Ask a counsellor: ‘My husband got another woman pregnant – should I just leave him?’

16th Jul 19 | Lifestyle

Columnist and trained counsellor Fiona Caine offers guidance to a woman whose husband’s affair is having ongoing consequences.

Relationship crisis in bed

The problem…

“Three months ago, I found out that my husband had been having an affair with a woman at work. It was nearly the end of our marriage. I was devastated as I thought we had a solid relationship after 18 years together.

“It took a while, but he’d finally convinced me that he loved me and would never see her again. Despite my doubts I forgave him, and we started to put our lives back together.

“We’ve been able to talk more openly about what went wrong in our marriage, and I had high hopes for the future. We’ve also been talking about what we want from this marriage and, in a funny way, we were closer than we had been for some time.

“It’s been a slow road back, but I really did think we’d put this incident behind us – until this other woman revealed she’s pregnant and expecting my husband’s child in a few months.

“Now all the negative feelings have come flooding back and I feel my husband has betrayed me. How could he have lied to me like this? I have refused to speak to him since he told me, and I wonder if I should just walk out and leave him.”

Fiona says…

“You say your husband has lied to you but are you so sure? It’s possible that he ended the affair with this woman without either of them knowing she was pregnant. After all, it’s only been three months since you found out and after which he ended the affair.

“The woman may not have even realised she was pregnant until now – not everyone knows within the first few weeks. Another possibility could be that she’s lying and saying she’s pregnant in order to try and get your husband to come back to her.

Loving husband comfort upset offended wife, caressing and hugging her from behind, caring man make peace and reconcile with lover, show support, couple in fight overcome family problems together
Counselling could help you navigate this tricky time (iStock/PA)

“Of course, it’s also possible that your husband has deceived you and has still been seeing her. Whatever the truth of the matter is, you are facing a difficult time and you won’t know how to deal with it until you talk to your husband.

“He probably realises how upset you are but make it clear to him that you want to get to the truth. If he admits he lied to you and has still been seeing this woman then it is difficult to see how you’d be able to trust him again. In which case, you must decide what is best for you – which may indeed mean leaving him.

“If you believe he didn’t continue the relationship after you found out, and that he’s only now found out about the pregnancy, then whilst there are other important considerations, you are in the same position as you were before.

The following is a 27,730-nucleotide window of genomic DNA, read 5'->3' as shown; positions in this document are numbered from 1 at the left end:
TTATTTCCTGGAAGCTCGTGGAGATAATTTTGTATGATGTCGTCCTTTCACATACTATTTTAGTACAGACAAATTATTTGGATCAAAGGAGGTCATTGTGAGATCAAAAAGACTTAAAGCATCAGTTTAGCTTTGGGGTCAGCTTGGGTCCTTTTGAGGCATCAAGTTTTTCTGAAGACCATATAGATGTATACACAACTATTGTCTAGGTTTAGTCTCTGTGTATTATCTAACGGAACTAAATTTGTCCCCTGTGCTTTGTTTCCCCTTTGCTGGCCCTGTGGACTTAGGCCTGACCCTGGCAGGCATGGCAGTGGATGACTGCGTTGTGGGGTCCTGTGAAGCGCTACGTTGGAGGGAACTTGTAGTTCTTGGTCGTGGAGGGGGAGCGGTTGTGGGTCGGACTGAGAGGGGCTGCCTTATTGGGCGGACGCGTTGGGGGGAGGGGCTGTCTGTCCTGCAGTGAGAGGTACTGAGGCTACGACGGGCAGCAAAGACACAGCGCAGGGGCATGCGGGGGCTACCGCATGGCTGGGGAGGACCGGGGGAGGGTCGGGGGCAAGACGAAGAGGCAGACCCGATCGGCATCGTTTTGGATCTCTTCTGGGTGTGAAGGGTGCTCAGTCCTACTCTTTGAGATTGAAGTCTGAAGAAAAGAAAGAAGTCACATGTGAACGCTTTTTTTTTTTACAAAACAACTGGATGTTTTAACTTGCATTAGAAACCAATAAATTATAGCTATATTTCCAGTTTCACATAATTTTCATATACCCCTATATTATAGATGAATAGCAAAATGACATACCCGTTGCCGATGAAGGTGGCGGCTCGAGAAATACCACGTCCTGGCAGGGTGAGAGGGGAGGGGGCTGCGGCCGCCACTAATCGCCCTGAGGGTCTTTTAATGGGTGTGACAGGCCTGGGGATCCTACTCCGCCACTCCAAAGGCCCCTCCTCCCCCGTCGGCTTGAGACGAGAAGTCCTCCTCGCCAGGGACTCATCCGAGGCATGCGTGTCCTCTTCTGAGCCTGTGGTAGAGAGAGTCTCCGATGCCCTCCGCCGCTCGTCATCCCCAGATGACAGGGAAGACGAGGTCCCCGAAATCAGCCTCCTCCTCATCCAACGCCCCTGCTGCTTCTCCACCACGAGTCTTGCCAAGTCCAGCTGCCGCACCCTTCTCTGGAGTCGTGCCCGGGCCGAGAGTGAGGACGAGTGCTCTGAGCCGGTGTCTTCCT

“If there is any doubt whether the woman is pregnant at all or whether she is pregnant by someone other than your husband, then you and your husband should work together to get to the truth. It would be pointless to let her deception (if that’s what it is) get in the way of 18 years of marriage.

“The saddest thing in this mess is that there is, potentially, a baby to consider. If your husband is indeed the father then, like it or not, he will have some ongoing responsibility for the child. That will mean he will almost certainly need to have further contact with the mother – something you will probably find very difficult.

“He will certainly have financial responsibilities, which could impact on you too. He may even want to be a part of the child’s life – will you be able to cope if he wants to bring the child into your home?

“There’s a huge amount for you to think about but until you know the truth, this is all conjecture. You really have to start by talking to your husband and getting to the truth of what has happened. I suspect you will also need support, whatever the outcome, so please contact Relate (relate.org.uk) and make an appointment to see a counsellor who could help you through this.”

:: If you have a problem you need help with, email Fiona by writing to help@askfiona.net for advice. All letters are treated in complete confidence and, to protect this privacy, Fiona is unable to pass on your messages to other readers. Fiona regrets that she cannot enter into personal correspondence.

© Press Association 2019

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